I-55 in harbor in 1930.
History
Empire of Japan
NameSubmarine No. 78
BuilderKure Naval Arsenal, KureJapan
Laid down1 April 1924
RenamedI-55 on 1 November 1924
Launched2 September 1925
Completed5 September 1927
Commissioned5 September 1927
Decommissioned10 February 1932 (possibly; see text)
Recommissioned20 February 1934 (possibly; see text)
Decommissioned31 July 1936
Recommissioned1 December 1936
RenamedI-155 on 20 May 1942
Decommissioned20 July 1945
Recommissionedearly August 1945
Fate
  • Surrendered September 1945
  • Stricken 20 November 1945
  • Scuttled 8 May 1946
General characteristics
Class and type Kaidai-class submarine (KD3A Type)
Displacement
  • 1,829 t (1,800 long tons) surfaced
  • 2,337 t (2,300 long tons) submerged
Length100 m (328 ft 1 in)
Beam8 m (26 ft 3 in)
Draft4.82 m (15 ft 10 in)
Installed power
  • 6,800 bhp (5,100 kW) (diesels)
  • 1,800 hp (1,300 kW) (electric motors)
Propulsion
Speed
  • 20 knots (37 km/h; 23 mph) surfaced
  • 8 knots (15 km/h; 9.2 mph) submerged
Range
  • 10,000 nmi (19,000 km; 12,000 mi) at 10 knots (19 km/h; 12 mph) surfaced
  • 90 nmi (170 km; 100 mi) at 3 knots (5.6 km/h; 3.5 mph) submerged
Test depth60 m (197 ft)
Complement60
Armament

I-55, later renumbered I-155 (伊号第五五潜水艦, I-gō Dai-Hyaku-gojūgosensuikan), was an Imperial Japanese Navy Kaidai-class cruiser submarine of the KD3A sub-class commissioned in 1927. Early in World War II, she supported Japanese forces in the invasion of Malaya and the Dutch East Indies campaign before assuming training duties in Japan, interrupted briefly in 1943 by her participation in the Aleutian Islands campaign. She became a kaiten manned suicide attack torpedo carrier in 1945 before surrendering at the end of the war. She was scuttled in 1946.

Background

Following World War I, the Imperial Japanese Navy re-evaluated the use of submarine warfare as an element of fleet strategy due to the successful deployment of long-range cruiser submarines for commerce raiding by the Imperial German Navy. Japanese strategists came to realize possibilities for using submarines for long-range reconnaissance and in a war of attrition against an enemy fleet approaching Japan.[1] The Japanese already had built two large, long-range submarinesI-51 and I-52 — under the Eight-six fleet program as prototypes, but the arrival on 20 June 1919 of seven German U-boats Japan received as war reparations after the end of World War I led to a complete re-design. The Japanese quickly hired hundreds of German submarine engineers, technicians, and former U-boat officers unemployed after the defeat of the German Empire in World War I and brought them to Japan under five-year contracts. The United States Navy′s Office of Naval Intelligence estimated that some 800 German advisors had gone to Japan by the end of 1920. The Japanese also sent delegations to Germany, and were active in purchasing many patents related to submarine design and construction.[2]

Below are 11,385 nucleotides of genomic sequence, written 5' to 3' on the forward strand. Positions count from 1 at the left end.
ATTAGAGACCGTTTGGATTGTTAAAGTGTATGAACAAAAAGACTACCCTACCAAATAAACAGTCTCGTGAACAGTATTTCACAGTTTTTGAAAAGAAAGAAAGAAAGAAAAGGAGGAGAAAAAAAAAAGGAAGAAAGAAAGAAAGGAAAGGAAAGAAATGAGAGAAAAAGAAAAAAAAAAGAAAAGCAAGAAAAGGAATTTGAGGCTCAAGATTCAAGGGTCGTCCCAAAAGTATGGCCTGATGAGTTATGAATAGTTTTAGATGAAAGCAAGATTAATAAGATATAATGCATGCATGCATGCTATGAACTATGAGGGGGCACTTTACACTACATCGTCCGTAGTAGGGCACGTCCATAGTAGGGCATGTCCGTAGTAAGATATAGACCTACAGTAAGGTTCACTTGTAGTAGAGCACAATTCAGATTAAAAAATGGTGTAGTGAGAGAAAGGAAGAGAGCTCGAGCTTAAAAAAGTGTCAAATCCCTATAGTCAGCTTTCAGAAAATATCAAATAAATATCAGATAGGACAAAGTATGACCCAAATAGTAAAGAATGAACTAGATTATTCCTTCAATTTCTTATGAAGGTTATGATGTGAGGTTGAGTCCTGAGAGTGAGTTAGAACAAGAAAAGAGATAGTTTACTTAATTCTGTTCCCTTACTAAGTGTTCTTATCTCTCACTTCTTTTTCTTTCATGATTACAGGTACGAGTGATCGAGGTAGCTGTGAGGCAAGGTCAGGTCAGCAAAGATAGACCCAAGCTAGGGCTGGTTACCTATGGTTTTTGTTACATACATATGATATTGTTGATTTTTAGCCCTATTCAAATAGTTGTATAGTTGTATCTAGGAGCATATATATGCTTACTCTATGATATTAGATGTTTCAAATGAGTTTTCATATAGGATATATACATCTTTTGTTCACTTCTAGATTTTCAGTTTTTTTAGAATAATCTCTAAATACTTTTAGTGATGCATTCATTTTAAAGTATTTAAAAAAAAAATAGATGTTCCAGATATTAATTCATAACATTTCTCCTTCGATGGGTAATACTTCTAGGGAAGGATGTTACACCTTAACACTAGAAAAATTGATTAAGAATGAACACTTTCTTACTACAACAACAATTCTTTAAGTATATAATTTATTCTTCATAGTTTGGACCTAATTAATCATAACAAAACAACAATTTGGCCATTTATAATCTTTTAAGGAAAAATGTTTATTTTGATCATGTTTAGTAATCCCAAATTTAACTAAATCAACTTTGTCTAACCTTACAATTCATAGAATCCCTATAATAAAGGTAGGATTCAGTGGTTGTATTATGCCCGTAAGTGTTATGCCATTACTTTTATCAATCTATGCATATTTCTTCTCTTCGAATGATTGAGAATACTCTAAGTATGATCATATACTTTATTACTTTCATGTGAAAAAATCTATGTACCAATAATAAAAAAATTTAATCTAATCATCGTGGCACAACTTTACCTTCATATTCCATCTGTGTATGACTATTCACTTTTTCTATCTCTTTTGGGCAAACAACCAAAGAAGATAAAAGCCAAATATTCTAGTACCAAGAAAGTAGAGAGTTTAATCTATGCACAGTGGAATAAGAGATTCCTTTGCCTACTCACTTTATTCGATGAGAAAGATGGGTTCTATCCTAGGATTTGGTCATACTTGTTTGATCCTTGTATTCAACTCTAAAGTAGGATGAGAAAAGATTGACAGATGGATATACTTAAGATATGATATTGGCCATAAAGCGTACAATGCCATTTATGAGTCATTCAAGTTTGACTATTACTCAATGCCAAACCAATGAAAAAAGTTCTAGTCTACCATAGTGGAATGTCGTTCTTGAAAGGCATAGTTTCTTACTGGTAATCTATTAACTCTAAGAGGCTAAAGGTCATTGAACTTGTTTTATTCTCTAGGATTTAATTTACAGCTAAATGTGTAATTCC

Design

The four Kaidai Type 3A submarines were the first mass-produced Japanese fleet submarines. Based largely on the lone Kaidai Type II submarine (I-52), their design was also influenced by the largest of the German submarines in Japanese hands, SM U-125.[3] Compared with I-52, they a strengthened double hull. The hull had almost the same outer dimensions as that of I-52, but the increased thickness of the inner hull permitted a diving depth of 60 meters (197 ft). The internal volume was slightly increased over that of I-52 by making the hull slightly trapezoidal in cross-section at the expense of 300 tons of additional displacement. External differences from I-52 included an anti-submarine net cutter on the bow, as well as an O-ring for towing purposes.

The Kaidai Type 3A submarines displaced 1,829 metric tons (1,800 long tons) surfaced and 2,337 metric tons (2,300 long tons) submerged. The submarines were 100 meters (328 ft 1 in) long and had a beam of 8 meters (26 ft 3 in) and a draft of 4.82 meters (15 ft 10 in). The had a complement of 60 officers and crewmen.[4]

Sulzer was retained as the manufacturer for the diesel engines, which had a slightly improved performance over the engines in I-52. For surface running, the submarines were powered by two 3,400-brake-horsepower (2,535 kW) diesel engines, each driving one propeller shaft. When submerged, each propeller was driven by a 900-horsepower (671 kW) electric motor. The submarines could reach 20 knots (37 km/h; 23 mph) on the surface and 8 knots (15 km/h; 9.2 mph) submarged. On the surface, the KD3As had a range of 10,000 nautical miles (19,000 km; 12,000 mi) at 10 knots (19 km/h; 12 mph); submerged, they had a range of 90 nmi (170 km; 100 mi) at 3 knots (5.6 km/h; 3.5 mph).[5]

The submarines had eight internal 53.3 cm (21.0 in) torpedo tubes, six in the bow and two in the stern. They carried one reload for each tube for a total of 16 torpedoes. They were had one 120 mm (4.7 in) deck gun.[6]

Construction and commissioning

Built by the Kure Naval Arsenal, I-55 was laid down on 1 April 1924 as Submarine No.78 (第七十八号潜水艦, Dai-nanajuhachi-gō sensuikan).[7][8] While under construction, she was renamed I-55 on 1 November 1924.[7][8] She was launched on 2 September 1925 and completed and commissioned on 5 September 1927.[4][7][8]

Service history

Pre-World War II

On the day she was commissioned, I-55 was assigned to the Kure Naval District[7][8] and assigned to Submarine Division 18 in Submarine Squadron 2 in the 2nd Fleet, a component of the Combined Fleet.[7] During a training exercise on 11 July 1929 in which she simulated a submerged torpedo attack against the heavy cruiser Kinugasa, she accidentally collided with Kinugasa off Kyushu 20 nautical miles (37 km; 23 mi) southwest of Ōdate Shima lighthouse, sustaining substantial damage to her bow plating.[7][8] On 1 December 1930, Submarine Division 18 was reassigned to the Kure Defense Squadron in the Kure Naval District.[7]